By popular request (really, I got quite a few emails about this!...;-), I finally completed my Beogram DC motor restoration video! It demon...
Wednesday, March 8, 2017
Beogram 4002 (5501): Repair of 'Knocking' AC Motor
I usually like to take my time for testing Beograms that I restored to make sure there are no intermittent issues. Sometimes also additional problems arise when one starts using them again on a routine day-to-day schedule. And so it happened with the AC motor Beogram 4002 (5501) that I completed recently. After playing a number of records I noticed a faint 'knocking' coming from under the hood. After removal of the aluminum plates I realized that the knocking was in sync with the rotation of the AC motor. First I tried to adjust the motor tilt, which brought some reduction of the noise, but after a while it always came back, and it also grew in intensity the more records I played until it was clearly audible whenever a quieter track was playing. Absolutely unacceptable for a turntable!
There was only one option: Take the motor apart and have a look! This shows the motor installed (with my 3D printed capacitor adapter in the background):
I removed it from the enclosure. Unfortunately, the AC motor is soldered in, i.e. one has to unsolder the leads to take it out:
This motor is held together by two rivets with M3 threads that also serve to hold the leveling screws. Sometimes these rivets have already failed at this age of the Beogram and it is easy to extract them, but not in this case. I had to remove them with force. One of the came out by applying a bit of pressure with adjustable pliers:
With the other one I was not that lucky and I had to drill it out on my work bench. After that was accomplished the motor opened up:
This shows the rotor and the parts that are on the shaft:
this shows one of the Oilite brass bearings:
They look very similar to the bearings that are in the later DC motors.
Unfortunately, one cannot easily extract them. Or at least I did not see an obvious way, and in the absence of a spare motor to replace this one, I elected to leave them in place of the oil infusion process. This meant I had to put in the entire motor housing into my mason jar and put it under vacuum:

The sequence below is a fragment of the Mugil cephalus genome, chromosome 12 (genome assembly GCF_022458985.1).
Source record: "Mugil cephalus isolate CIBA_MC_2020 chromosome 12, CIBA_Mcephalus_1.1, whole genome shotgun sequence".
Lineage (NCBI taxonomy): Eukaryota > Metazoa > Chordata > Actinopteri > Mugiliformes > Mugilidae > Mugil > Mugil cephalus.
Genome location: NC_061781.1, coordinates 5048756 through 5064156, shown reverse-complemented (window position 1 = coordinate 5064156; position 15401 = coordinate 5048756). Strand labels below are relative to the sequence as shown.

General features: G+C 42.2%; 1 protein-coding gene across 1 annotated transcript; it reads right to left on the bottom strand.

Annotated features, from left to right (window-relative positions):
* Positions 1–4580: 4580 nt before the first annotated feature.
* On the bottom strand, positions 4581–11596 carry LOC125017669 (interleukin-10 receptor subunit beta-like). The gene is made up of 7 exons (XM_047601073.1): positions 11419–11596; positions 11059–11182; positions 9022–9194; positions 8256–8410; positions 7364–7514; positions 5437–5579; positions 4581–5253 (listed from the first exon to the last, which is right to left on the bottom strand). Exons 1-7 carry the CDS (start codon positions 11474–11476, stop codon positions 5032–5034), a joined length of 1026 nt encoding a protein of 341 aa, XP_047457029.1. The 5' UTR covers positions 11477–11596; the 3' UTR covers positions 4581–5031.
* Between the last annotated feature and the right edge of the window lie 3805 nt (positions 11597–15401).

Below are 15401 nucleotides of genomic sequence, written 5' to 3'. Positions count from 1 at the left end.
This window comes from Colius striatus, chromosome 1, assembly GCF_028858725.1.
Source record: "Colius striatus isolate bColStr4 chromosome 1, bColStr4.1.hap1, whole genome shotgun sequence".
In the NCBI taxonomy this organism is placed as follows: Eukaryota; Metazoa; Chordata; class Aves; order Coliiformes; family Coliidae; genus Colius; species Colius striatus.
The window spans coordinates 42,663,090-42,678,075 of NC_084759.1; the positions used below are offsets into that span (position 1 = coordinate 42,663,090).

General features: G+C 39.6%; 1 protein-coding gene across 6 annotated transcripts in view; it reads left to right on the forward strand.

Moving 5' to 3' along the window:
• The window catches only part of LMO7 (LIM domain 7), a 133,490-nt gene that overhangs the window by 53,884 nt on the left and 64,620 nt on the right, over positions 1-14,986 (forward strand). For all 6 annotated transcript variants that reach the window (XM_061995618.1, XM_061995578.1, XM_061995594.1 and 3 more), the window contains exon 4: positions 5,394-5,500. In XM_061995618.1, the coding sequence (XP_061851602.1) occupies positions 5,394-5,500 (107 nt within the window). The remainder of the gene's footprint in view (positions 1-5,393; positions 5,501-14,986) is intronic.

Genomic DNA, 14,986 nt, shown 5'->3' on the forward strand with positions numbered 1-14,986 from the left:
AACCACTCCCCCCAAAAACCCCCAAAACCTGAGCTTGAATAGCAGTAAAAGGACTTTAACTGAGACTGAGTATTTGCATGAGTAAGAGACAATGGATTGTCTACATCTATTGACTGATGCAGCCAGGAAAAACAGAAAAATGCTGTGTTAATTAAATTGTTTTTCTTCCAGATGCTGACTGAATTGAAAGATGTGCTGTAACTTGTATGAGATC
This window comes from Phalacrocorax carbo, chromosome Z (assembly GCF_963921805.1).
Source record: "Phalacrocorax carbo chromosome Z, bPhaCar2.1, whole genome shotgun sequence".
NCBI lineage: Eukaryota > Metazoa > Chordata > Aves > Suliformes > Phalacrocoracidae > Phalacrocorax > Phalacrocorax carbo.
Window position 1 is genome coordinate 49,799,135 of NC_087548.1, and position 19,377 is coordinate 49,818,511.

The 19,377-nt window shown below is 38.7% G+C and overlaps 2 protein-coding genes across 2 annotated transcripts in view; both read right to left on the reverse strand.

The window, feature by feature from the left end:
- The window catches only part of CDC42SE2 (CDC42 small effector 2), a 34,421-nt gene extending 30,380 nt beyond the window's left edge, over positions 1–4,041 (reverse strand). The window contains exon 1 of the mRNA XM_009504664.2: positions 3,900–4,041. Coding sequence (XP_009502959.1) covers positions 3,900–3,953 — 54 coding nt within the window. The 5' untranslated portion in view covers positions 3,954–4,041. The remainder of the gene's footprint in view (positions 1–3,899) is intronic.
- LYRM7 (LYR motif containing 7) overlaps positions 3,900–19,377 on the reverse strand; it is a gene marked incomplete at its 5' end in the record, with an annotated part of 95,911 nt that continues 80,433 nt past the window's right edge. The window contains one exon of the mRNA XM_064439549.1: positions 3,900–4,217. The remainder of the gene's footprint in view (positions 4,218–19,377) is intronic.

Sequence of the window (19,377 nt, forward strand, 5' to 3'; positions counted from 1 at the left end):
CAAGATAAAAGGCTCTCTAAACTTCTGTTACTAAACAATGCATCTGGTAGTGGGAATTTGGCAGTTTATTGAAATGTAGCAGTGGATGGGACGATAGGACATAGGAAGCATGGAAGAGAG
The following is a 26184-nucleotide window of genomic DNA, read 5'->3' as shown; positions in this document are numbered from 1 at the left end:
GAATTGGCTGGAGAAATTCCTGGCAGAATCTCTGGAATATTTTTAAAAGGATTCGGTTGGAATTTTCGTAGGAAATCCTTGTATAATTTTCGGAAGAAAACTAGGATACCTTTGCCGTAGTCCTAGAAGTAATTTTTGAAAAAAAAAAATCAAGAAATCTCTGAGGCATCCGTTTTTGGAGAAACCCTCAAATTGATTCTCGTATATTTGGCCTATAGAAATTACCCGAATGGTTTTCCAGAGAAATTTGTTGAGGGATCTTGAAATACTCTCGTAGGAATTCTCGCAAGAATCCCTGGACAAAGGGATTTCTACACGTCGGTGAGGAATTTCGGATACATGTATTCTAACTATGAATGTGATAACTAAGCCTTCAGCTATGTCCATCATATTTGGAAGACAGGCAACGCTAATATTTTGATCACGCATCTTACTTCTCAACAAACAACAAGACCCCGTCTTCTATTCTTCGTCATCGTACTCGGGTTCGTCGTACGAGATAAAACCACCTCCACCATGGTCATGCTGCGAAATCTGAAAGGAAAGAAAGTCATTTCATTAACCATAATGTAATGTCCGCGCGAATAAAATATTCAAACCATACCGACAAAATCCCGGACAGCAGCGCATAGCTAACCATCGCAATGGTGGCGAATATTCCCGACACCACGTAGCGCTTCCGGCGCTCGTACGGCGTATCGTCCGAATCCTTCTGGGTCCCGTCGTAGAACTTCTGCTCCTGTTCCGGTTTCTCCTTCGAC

The usual bubbles formed after the vacuum was pulled. After 24 hours I took the parts out and drained the oil onto an absorbent paper towel for another 8 hours. then I wiped everything dry of oil. This process worked fairly well. I put the motor back together. In absence of replacement rivets I designed 3D printed parts outfitted with M3 nuts to hold the adjustment screws. This shows the part on the side facing away fro the enclosure:
and on the enclosure side (there is less space, i.e. it had to be a bit more spartan):
This shows the motor installed with these parts:
When the motor is bolted in like this it is held together securely by the two mounting screws that are in the two other orifices in the motor housing.
Testing of the motor after this procedure demonstrated that the knocking was gone and that the RPM was stable. I guess the lesson learned here is that the 4002/4000 AC motors also needs restoration at this point in time to re-infuse the dried out bearings with oil. But it seems the issue may be a bit rarer than in the DC motors, where almost all of them seem to be afflicted by dry bearings. I am hypothesizing that this difference may be related to the lower RPM of AC motors, which should consequently result in less oil being removed from the bearings per number of played records.